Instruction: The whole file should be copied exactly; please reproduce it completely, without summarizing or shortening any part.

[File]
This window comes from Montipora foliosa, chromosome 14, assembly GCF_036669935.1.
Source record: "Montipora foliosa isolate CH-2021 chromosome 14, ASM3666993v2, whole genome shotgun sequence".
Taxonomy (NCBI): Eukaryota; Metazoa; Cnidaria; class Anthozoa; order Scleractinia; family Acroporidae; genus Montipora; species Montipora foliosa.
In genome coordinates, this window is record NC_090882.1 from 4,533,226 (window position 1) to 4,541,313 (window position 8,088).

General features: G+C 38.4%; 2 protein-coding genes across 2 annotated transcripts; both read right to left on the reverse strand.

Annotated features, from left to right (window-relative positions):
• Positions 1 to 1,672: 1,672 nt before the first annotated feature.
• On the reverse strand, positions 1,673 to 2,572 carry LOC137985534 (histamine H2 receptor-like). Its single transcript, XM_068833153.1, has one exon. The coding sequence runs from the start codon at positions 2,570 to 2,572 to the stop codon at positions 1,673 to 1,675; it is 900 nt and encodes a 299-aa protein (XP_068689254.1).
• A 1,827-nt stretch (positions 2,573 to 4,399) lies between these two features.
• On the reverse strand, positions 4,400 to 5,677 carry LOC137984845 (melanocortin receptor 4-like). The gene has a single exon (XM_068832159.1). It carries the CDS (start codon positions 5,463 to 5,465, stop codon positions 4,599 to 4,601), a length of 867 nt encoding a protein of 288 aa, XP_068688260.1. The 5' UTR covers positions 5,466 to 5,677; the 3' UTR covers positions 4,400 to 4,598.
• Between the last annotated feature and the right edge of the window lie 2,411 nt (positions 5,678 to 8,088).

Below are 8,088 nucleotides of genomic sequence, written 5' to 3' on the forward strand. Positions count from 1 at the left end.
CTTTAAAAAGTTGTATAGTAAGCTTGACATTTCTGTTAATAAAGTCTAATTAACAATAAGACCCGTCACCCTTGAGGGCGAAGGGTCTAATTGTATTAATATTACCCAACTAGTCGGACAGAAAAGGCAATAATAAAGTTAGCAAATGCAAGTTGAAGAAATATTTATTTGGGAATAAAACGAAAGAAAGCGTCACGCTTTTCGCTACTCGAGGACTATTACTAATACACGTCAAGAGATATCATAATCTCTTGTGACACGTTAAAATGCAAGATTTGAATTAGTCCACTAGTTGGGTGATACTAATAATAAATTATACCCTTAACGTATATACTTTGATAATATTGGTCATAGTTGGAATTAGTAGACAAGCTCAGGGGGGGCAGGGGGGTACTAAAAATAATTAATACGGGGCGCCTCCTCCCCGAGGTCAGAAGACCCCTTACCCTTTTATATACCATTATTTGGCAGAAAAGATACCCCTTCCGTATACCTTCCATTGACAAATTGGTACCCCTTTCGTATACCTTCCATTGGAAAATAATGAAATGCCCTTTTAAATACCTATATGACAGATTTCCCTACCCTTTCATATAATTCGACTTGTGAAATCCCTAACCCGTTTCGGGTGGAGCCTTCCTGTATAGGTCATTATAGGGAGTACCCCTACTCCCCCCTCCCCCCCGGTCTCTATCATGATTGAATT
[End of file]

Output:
This window comes from Montipora foliosa, chromosome 14, assembly GCF_036669935.1.
Source record: "Montipora foliosa isolate CH-2021 chromosome 14, ASM3666993v2, whole genome shotgun sequence".
Taxonomy (NCBI): Eukaryota; Metazoa; Cnidaria; class Anthozoa; order Scleractinia; family Acroporidae; genus Montipora; species Montipora foliosa.
In genome coordinates, this window is record NC_090882.1 from 4,533,226 (window position 1) to 4,541,313 (window position 8,088).

General features: G+C 38.4%; 2 protein-coding genes across 2 annotated transcripts; both read right to left on the reverse strand.

Annotated features, from left to right (window-relative positions):
• Positions 1 to 1,672: 1,672 nt before the first annotated feature.
• On the reverse strand, positions 1,673 to 2,572 carry LOC137985534 (histamine H2 receptor-like). Its single transcript, XM_068833153.1, has one exon. The coding sequence runs from the start codon at positions 2,570 to 2,572 to the stop codon at positions 1,673 to 1,675; it is 900 nt and encodes a 299-aa protein (XP_068689254.1).
• A 1,827-nt stretch (positions 2,573 to 4,399) lies between these two features.
• On the reverse strand, positions 4,400 to 5,677 carry LOC137984845 (melanocortin receptor 4-like). The gene has a single exon (XM_068832159.1). It carries the CDS (start codon positions 5,463 to 5,465, stop codon positions 4,599 to 4,601), a length of 867 nt encoding a protein of 288 aa, XP_068688260.1. The 5' UTR covers positions 5,466 to 5,677; the 3' UTR covers positions 4,400 to 4,598.
• Between the last annotated feature and the right edge of the window lie 2,411 nt (positions 5,678 to 8,088).

Below are 8,088 nucleotides of genomic sequence, written 5' to 3' on the forward strand. Positions count from 1 at the left end.
CTTTAAAAAGTTGTATAGTAAGCTTGACATTTCTGTTAATAAAGTCTAATTAACAATAAGACCCGTCACCCTTGAGGGCGAAGGGTCTAATTGTATTAATATTACCCAACTAGTCGGACAGAAAAGGCAATAATAAAGTTAGCAAATGCAAGTTGAAGAAATATTTATTTGGGAATAAAACGAAAGAAAGCGTCACGCTTTTCGCTACTCGAGGACTATTACTAATACACGTCAAGAGATATCATAATCTCTTGTGACACGTTAAAATGCAAGATTTGAATTAGTCCACTAGTTGGGTGATACTAATAATAAATTATACCCTTAACGTATATACTTTGATAATATTGGTCATAGTTGGAATTAGTAGACAAGCTCAGGGGGGGCAGGGGGGTACTAAAAATAATTAATACGGGGCGCCTCCTCCCCGAGGTCAGAAGACCCCTTACCCTTTTATATACCATTATTTGGCAGAAAAGATACCCCTTCCGTATACCTTCCATTGACAAATTGGTACCCCTTTCGTATACCTTCCATTGGAAAATAATGAAATGCCCTTTTAAATACCTATATGACAGATTTCCCTACCCTTTCATATAATTCGACTTGTGAAATCCCTAACCCGTTTCGGGTGGAGCCTTCCTGTATAGGTCATTATAGGGAGTACCCCTACTCCCCCCTCCCCCCCGGTCTCTATCATGATTGAATT